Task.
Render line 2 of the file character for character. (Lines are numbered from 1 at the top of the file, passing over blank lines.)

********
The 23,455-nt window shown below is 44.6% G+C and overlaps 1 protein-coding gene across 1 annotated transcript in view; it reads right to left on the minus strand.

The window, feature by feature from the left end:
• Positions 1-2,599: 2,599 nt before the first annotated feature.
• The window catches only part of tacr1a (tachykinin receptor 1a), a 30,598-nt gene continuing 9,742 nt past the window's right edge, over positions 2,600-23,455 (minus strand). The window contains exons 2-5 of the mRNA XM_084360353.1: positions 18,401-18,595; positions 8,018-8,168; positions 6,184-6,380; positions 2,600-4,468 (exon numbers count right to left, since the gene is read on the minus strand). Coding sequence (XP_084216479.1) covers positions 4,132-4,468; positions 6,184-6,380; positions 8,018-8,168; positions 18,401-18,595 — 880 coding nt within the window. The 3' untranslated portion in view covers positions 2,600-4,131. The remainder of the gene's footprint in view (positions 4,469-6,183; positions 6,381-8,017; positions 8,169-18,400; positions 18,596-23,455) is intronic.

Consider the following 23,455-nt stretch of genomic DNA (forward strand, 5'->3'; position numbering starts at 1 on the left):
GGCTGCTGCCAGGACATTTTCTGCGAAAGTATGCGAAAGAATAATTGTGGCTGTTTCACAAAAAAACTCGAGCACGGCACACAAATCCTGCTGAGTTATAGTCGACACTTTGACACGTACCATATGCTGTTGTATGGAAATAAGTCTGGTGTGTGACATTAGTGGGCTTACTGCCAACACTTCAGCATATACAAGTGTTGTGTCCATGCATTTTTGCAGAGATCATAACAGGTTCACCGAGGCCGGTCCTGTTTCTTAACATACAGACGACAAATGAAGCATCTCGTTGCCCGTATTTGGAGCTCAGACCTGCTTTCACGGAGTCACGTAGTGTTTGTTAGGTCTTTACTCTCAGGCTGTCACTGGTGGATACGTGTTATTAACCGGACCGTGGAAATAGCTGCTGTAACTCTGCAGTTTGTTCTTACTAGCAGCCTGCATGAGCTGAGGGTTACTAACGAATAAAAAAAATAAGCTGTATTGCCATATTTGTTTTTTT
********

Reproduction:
The window, feature by feature from the left end: